April 12, 2017 – It’s been one year since the hatching of a Whooping Crane chick in Louisiana, which marked the first time since 1939 of such an occurrence. To the delight of Louisiana Department of Wildlife and Fisheries (LDWF) biologists, the female bird is doing well.
The crane, hatched on April 11, 2016, makes its home in the crawfish and rice fields of Jefferson Davis Parish in southwest Louisiana. Its parents evicted the crane about two months ago but it lives not far from where they have re-nested this spring near the same spot where the chick hatched.
Under the direction of LDWF, the state is in the seventh year of a project to restore the majestic Whooping Crane, which can reach up to 5 feet in height and has a 7-8 foot wingspan. A total of 102 birds have been released in Louisiana since the project began in 2010 with 57 currently alive.
Whooping Cranes in Louisiana are designated as a non-essential, experimental population (NEP) under the provisions of the Endangered Species Act. This designation and its implementing regulation were developed to be more compatible with routine human activities, such as rice and crawfish farming, in the reintroduction area. The Whooping Crane is protected under the federal Endangered Species and Migratory Bird Treaty Acts and by Louisiana state law.
The initial cohort of birds received in 2011 marked the first presence of Whooping Cranes in the wild in Louisiana since 1950.
LDWF has partnered with the U.S. Fish and Wildlife Service, U.S. Geological Service, the Louisiana Cooperative Fish and Wildlife Research Unit and the International Crane Foundation to return the species to the state. Project funding comes from LDWF Rockefeller Wildlife Refuge funds, State Wildlife Grants Program and private/corporate donations, which are facilitated by the Louisiana Wildlife and Fisheries Foundation, along with additional partners. Chevron has been a major corporate donor in the program.
LDWF biologist Sara Zimorski, who oversees the Whooping Crane project, said last year’s hatching was an important milestone in the endeavor. But the crane’s survival to its first year was a pleasant surprise, she said.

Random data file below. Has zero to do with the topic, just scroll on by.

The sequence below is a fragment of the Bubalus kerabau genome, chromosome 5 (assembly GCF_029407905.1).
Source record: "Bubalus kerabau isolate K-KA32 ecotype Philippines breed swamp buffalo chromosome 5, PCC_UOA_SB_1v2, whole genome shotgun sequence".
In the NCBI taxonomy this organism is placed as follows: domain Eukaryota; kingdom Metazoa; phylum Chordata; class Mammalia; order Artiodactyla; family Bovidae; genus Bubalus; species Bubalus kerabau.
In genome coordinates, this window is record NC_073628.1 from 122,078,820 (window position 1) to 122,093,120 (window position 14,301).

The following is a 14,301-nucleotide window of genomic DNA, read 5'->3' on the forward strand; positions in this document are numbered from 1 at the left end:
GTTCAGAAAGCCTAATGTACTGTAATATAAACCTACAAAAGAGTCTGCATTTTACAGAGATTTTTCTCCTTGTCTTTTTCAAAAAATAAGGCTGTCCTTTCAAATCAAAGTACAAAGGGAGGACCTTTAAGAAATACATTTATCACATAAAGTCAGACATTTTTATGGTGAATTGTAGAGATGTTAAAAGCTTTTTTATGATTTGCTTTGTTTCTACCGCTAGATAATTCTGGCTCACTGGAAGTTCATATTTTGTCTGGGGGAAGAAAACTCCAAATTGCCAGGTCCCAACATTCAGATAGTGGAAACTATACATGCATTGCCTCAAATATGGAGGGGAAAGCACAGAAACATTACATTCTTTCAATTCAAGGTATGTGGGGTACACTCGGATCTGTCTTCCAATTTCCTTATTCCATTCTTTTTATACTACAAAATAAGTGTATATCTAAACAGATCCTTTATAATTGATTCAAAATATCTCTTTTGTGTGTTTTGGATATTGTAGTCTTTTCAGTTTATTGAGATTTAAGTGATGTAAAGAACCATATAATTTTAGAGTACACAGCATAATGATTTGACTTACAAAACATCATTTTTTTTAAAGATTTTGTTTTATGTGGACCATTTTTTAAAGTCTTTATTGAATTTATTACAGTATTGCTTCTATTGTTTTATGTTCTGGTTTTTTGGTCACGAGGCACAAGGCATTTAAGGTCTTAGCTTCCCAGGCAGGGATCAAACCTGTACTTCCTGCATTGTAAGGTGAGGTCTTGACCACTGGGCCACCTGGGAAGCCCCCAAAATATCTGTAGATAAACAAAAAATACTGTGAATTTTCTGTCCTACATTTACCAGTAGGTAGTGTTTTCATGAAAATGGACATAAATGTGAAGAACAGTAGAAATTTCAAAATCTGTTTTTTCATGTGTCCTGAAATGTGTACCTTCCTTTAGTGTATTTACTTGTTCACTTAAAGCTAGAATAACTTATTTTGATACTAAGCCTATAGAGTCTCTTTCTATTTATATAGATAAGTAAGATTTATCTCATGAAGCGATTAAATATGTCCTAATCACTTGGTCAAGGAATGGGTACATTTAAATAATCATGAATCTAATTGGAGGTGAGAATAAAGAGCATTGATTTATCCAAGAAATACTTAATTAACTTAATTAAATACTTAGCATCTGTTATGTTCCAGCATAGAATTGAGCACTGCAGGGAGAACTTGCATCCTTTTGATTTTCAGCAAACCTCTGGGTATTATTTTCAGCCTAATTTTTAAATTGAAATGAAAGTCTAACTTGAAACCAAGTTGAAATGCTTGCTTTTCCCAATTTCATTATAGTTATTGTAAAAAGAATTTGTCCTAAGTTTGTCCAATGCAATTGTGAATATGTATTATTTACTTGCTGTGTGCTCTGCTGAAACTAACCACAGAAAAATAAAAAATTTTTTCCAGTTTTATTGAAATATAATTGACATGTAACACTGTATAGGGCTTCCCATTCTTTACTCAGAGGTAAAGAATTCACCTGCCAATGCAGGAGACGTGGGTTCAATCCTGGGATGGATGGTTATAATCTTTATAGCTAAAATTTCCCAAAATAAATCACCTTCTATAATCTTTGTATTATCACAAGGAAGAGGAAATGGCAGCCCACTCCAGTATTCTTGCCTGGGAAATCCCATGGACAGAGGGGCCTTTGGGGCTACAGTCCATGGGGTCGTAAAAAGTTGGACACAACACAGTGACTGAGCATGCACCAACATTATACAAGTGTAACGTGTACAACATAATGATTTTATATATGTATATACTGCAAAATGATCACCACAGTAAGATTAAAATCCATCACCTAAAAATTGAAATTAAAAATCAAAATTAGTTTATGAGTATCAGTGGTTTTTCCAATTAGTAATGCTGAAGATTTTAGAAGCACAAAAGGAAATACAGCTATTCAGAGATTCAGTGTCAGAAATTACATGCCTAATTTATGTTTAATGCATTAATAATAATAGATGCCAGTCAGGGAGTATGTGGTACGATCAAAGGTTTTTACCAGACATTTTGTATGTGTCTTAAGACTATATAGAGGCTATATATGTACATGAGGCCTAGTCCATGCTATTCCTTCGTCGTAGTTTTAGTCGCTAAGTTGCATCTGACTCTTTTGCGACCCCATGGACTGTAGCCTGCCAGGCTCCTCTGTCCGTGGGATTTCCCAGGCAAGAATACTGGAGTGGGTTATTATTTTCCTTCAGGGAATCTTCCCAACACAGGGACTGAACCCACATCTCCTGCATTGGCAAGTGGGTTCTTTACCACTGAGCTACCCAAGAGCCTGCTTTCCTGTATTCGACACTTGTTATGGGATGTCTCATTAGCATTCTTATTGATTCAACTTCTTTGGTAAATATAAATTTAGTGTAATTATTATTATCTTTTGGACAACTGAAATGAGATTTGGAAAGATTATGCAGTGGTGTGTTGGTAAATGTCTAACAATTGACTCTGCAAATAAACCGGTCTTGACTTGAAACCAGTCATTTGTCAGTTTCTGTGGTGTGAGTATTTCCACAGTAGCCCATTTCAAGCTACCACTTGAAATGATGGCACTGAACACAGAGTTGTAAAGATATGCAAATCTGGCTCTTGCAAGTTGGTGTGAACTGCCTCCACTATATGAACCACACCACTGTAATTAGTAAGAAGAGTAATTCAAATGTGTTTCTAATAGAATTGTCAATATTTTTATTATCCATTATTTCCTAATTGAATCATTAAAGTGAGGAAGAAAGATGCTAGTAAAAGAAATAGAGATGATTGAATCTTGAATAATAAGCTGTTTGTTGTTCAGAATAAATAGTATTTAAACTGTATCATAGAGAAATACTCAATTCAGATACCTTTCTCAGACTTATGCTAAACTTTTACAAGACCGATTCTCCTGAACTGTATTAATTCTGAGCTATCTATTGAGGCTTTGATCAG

“The chick faced challenges in her first year,’’ Zimorski said. “A wing injury was a big concern for us. And being on her own, after separating from her parents, was another potentially risky time. But she’s doing well.
“The parents of this chick sent her off on her own because they were ready to nest again. And she’s adjusted. She’s in an area that provides excellent habitat and foraging opportunity. We’ve been extremely pleased with her progress.’’
The chick was one of two that hatched last spring to the same male and female. The other, however, died a month after hatching. Zimorski said that is common with Whooping Cranes as only one usually survives.
Anyone encountering a Whooping Crane is advised to observe the bird from a distance and to report their sighting to LDWF (http://www.wlf.louisiana.gov/webform/whooping-crane-reporting-form).
Once abundant in Louisiana in the 1800s, the species dwindled to two in 1945 and had disappeared by 1950 from the state.
Whooping Cranes are large-bodied, white birds similar to White Ibis, White Pelicans, and Wood Storks, all of which must be distinguished from legally-hunted Snow Geese. However, a red head and black facial markings along with a height of five feet and a wingspan of 7-8 feet make them very distinctive. In flight, Whooping Cranes display black wing tips and fully extended neck and legs, which extend well beyond the tail.
Juvenile Whooping Cranes are primarily white with some cinnamon-brown feathers remaining on their body, primarily on their head and neck. Their wing tips are black like an adult, but they lack the red head.
Anyone witnessing suspicious activity involving harassment or shooting of Whooping Cranes is advised to report that information to LDWF’s Enforcement Division by calling 1-800-442-2511 or using the tip411 program, which may offer a cash reward for information leading to arrests or convictions. To use the tip411 program, citizens can text LADWF and their tip to 847411 or download the "LADWF Tips" iPhone app from the Apple iTunes store free of charge. Citizen Observer, the tip411 provider, uses technology that removes all identifying information before LDWF receives the text so that LDWF cannot identify the sender.
Success of the Whooping Crane project is made possible through private and corporate donations. If you would like to support the Louisiana whooping crane project by making a tax deductible donation please contact Kell McInnis at the Louisiana Wildlife and Fisheries Foundation at (225) 765-5100 or firstname.lastname@example.org or visit the foundation’s website at: http://lawff.org .
Additional information on LDWF’s Whooping Crane project is available at http://www.wlf.louisiana.gov/wildlife/whooping-cranes or on the LDWF Whooping Crane Facebook page (https://www.facebook.com/lawhoopingcranes/?fref=ts). For more information, contact Sara Zimorski at email@example.com or 337-536-9400, ext. 4.